Critical Notice of Michael Dummett's Frege: Philosophy of Mathematics

Crispin Wright

in The Reason's Proper Study

Published in print March 2001 | ISBN: 9780198236399
Published online November 2003 | e-ISBN: 9780191597565 | DOI:
Critical Notice of Michael Dummett's Frege: Philosophy of Mathematics

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Though Michael Dummett's assessment of Frege's philosophy of mathematics in Frege: Philosophy of Mathematics (1991) is strikingly positive compared to the one given in Frege: Philosophy of Language (1973), he remains highly critical of Fregean approaches to arithmetic. In this critical study, Crispin Wright provides a brief overview of Frege: Philosophy of Mathematics and rehearses four Dummettian lines of argument against his neo‐Fregean programme (see also Chapter 8 of this volume); the main line of argument aimed to establish that the impredicativity of Hume's Principle prevents it from playing its intended explanatory role. Dummett favours a logicist approach to arithmetic, but believes that neither Frege nor neo‐Fregeans (Wright, in particular) have managed to develop such an approach satisfactorily. Wright formulates three requirements on logicist accounts of arithmetic and argues that, given Dummett's positive endorsement of a logicist account of arithmetic, these requirements leave Dummett as much in need of a solution to the objections presented as the Wrightian neo‐Fregean. The critical study concludes by questioning the plausibility of Dummett's proposal to the effect that the worry concerning impredicativity can be dealt with via the notion of indefinite extensibility.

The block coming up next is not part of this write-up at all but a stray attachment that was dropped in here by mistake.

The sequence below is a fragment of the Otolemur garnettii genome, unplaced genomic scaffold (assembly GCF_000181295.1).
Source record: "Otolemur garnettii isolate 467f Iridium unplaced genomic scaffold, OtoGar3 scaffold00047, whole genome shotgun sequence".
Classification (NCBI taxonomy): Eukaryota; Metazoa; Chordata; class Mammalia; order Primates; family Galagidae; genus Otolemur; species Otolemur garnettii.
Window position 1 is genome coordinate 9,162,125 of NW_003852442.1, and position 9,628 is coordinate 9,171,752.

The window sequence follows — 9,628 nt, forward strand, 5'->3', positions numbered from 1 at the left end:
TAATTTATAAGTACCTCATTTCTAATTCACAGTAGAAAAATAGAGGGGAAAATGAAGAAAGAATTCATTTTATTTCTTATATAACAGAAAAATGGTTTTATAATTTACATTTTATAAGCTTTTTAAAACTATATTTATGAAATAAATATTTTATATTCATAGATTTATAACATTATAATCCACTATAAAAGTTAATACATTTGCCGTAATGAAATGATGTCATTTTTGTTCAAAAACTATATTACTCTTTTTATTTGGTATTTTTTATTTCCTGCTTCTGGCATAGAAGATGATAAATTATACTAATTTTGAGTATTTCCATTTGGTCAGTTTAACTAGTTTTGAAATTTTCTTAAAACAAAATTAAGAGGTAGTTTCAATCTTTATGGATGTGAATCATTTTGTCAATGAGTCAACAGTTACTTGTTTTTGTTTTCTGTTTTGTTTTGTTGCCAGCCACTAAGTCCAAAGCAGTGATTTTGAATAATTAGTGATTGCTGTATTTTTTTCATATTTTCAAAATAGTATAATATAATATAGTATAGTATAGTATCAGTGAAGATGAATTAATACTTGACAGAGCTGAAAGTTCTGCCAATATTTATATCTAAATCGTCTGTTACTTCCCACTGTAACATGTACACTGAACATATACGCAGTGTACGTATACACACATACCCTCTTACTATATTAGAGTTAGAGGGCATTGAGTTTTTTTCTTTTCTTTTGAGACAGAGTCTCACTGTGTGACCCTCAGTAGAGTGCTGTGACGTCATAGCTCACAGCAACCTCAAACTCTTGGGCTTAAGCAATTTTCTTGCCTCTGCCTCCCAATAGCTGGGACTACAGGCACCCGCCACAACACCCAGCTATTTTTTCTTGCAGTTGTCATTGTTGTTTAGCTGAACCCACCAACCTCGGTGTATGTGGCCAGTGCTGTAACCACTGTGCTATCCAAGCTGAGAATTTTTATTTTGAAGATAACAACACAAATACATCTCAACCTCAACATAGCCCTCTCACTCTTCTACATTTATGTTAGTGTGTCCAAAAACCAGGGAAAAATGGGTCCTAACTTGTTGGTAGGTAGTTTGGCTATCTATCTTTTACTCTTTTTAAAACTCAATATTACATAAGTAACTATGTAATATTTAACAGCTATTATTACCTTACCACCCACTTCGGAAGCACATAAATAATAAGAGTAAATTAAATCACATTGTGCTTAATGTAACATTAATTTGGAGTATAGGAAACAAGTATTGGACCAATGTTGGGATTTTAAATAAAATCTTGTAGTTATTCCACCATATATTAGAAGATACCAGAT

Keywords: arithmetic; Dummett; Hume's Principle; impredicativity; indefinite extensibility; logicism; Wright

Chapter.  6257 words. 

Subjects: Philosophy of Mathematics and Logic

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